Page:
Now create another project for the application that's going to call squarer(). This one takes the default project settings. Add main.c and the shared library squarer to the project, and make your application.

main.c: (the executable that links against the shared library)

#include <stdio.h>

extern "C" int squarer(int);

int main(int argc, char **argv)
  int    n;

  n = squarer(5);
  printf("> squarer(5) = %d\n", n);

In the <app_dir> (i.e., the directory that the application lives in), create a directory named lib and copy "squarer" into it. The kernel loader automatically looks in <app_dir>/lib for shared libraries (in addition to looking in the system-defined library directories).

Launch the application from the shell, and you'll see the expected result

$ squarer
> squarer(5) = 25

"Very good," you think, "but je suis francais—I want to use her as an add-on!"

Add-On Example

Shared libraries and add-ons are built exactly the same way (remember, they're structurally identical). So we don't have to do anything different to build "squarer". "squarer" does not change, but the way the function squarer() is invoked does.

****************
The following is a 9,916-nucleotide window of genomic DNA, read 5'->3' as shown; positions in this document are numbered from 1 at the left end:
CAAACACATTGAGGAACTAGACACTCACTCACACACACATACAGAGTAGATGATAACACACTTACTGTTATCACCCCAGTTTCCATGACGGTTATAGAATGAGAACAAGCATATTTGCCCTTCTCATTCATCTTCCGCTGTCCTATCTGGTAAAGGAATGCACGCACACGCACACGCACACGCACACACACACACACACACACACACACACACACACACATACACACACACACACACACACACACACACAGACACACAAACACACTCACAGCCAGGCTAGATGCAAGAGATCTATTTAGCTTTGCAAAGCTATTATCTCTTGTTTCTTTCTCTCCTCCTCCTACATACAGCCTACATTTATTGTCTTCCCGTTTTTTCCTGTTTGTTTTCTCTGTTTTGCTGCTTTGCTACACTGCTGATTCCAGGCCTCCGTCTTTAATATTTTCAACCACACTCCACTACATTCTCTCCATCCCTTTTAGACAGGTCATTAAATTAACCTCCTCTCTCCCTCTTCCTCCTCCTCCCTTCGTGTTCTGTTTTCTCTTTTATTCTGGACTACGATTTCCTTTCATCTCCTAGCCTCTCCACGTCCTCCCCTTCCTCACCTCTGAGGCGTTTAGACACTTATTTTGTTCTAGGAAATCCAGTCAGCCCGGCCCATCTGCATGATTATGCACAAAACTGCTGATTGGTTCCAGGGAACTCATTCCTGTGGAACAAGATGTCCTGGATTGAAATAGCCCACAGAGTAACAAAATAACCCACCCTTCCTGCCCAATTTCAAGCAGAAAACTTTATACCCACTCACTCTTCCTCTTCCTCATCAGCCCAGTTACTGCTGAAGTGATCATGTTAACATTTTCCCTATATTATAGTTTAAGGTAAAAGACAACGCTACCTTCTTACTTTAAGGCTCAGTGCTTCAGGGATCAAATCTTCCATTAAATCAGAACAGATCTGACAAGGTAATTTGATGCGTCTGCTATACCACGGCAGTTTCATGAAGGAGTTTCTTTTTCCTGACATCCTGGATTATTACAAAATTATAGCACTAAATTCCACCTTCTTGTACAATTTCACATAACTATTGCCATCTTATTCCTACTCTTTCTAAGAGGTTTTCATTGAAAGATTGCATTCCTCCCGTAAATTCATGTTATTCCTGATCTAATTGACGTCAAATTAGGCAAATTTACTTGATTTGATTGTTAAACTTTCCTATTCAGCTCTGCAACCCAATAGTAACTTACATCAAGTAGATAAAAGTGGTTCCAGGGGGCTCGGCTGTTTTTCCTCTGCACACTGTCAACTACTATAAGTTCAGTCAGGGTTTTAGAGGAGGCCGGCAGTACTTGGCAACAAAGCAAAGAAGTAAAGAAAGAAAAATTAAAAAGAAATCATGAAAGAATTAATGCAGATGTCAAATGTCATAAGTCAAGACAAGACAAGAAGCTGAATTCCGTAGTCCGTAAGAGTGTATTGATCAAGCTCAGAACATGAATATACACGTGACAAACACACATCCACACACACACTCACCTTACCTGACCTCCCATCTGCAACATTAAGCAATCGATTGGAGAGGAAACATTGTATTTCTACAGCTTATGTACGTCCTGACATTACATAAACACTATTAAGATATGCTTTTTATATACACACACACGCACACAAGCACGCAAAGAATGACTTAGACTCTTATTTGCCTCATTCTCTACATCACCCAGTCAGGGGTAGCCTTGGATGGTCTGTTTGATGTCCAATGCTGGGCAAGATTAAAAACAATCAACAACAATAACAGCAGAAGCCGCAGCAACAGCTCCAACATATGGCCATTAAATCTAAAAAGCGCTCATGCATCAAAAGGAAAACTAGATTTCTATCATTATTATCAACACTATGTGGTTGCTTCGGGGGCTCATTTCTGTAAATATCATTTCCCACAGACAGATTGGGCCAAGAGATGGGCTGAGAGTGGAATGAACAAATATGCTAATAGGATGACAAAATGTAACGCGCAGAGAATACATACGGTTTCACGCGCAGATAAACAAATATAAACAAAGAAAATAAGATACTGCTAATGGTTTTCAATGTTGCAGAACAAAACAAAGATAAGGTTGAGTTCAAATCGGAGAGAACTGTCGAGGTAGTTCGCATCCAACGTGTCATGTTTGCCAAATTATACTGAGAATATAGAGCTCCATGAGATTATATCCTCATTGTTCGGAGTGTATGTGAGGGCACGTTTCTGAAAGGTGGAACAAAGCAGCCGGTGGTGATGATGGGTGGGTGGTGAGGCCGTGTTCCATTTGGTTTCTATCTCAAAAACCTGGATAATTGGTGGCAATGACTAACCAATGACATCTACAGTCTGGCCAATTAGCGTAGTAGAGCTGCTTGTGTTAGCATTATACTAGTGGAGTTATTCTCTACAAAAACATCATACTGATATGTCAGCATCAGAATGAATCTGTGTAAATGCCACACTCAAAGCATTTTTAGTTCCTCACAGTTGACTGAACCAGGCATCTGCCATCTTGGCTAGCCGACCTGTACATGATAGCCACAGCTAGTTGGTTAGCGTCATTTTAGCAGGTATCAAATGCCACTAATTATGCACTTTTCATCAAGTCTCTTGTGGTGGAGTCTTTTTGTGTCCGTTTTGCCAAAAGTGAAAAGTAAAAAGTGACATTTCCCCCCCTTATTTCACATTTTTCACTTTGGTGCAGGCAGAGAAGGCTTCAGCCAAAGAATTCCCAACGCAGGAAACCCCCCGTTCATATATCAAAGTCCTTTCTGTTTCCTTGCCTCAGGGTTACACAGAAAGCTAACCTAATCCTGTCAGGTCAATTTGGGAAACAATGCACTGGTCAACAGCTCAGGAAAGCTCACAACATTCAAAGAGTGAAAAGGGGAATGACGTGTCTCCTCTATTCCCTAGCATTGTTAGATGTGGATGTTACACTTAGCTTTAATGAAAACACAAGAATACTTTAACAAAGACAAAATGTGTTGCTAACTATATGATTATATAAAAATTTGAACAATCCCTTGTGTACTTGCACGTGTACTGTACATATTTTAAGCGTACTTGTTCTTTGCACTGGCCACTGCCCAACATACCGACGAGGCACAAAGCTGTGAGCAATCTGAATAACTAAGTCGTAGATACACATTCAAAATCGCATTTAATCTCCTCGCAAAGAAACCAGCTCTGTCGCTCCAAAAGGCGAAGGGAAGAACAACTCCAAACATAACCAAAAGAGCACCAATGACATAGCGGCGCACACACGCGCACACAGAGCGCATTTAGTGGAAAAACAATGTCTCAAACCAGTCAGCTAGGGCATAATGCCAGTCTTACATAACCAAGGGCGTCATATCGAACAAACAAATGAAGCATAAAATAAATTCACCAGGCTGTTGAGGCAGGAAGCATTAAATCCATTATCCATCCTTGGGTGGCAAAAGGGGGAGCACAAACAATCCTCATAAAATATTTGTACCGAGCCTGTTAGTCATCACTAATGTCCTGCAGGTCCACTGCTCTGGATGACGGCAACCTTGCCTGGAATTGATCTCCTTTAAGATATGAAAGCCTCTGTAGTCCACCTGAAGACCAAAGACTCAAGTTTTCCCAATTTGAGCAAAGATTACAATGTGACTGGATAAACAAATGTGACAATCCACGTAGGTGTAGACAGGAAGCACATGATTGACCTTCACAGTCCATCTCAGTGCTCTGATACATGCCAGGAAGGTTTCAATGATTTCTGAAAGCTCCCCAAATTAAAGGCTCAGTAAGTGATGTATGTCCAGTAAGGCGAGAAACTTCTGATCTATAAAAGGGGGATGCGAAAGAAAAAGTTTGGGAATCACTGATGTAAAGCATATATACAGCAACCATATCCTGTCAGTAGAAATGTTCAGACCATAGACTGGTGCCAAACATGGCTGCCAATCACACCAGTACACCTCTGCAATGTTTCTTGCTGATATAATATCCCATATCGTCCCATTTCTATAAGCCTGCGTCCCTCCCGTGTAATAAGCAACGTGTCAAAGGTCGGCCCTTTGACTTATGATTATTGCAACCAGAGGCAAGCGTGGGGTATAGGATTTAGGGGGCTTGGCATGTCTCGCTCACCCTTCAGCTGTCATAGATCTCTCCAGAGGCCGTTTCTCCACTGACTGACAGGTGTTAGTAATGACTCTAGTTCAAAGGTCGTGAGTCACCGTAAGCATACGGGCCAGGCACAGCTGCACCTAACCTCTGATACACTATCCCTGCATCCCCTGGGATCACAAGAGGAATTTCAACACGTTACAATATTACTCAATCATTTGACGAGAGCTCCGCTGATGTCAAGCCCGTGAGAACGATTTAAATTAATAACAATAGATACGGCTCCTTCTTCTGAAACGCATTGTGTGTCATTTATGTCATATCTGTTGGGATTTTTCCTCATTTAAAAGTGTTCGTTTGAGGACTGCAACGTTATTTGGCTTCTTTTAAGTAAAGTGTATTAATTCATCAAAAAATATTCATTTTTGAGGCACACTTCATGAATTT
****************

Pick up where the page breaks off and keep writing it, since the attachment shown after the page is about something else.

Here's the new version of main.c:

#include <stdio.h>
#include <image.h>

int main(int argc, char **argv)
  int n;
  int (*squarer)(int);
  image_id aoid;

  aoid = load_add_on("squarer");
  if (aoid < 0) {
    printf("problems loading the add-on\n");
    return 1;
  if (get_image_symbol(aoid, "squarer",
        B_SYMBOL_TYPE_TEXT, &squarer)) {
    printf("problems finding symbol 'squarer'\n");
    return 1;

  n = (*squarer)(5);
  printf("squarer(5) = %d\n", n);


The code is pretty much self-explanatory. get_image_symbol() takes B_SYMBOL_TYPE_TEXT as a parameter to indicate the symbol is a function.

Copy squarer into a directory add-ons that you create in the app's directory—that's where load_add_on() will look for the add-on. Run the application, and you'll get the same result. But the important difference is that you can now load any add-on, and, as long as it respects our convention (i.e., if it defines a function int squarer(int)), you can use its services.

Library and Add-on Locations?

Where should you put your shared libraries and add-ons? When asked to load a shared library or an add-on, the system uses an environment variables in its search: LIBRARY_PATH (for libraries) and ADDON_PATH (for add-ons). Each is a list of paths using a colon (":") as a separator.

LIBRARY_PATH is set by default to:


Where %A is means the app directory. You see now why we have put the shared library "squarer" in a directory named lib/.

As for which branch of the search path to put your library in, the convention is the following:

  • If the library is application specific, put it in %A/lib.

  • If it can be of some use to applications from other third parties, put it in /boot/home/config/lib.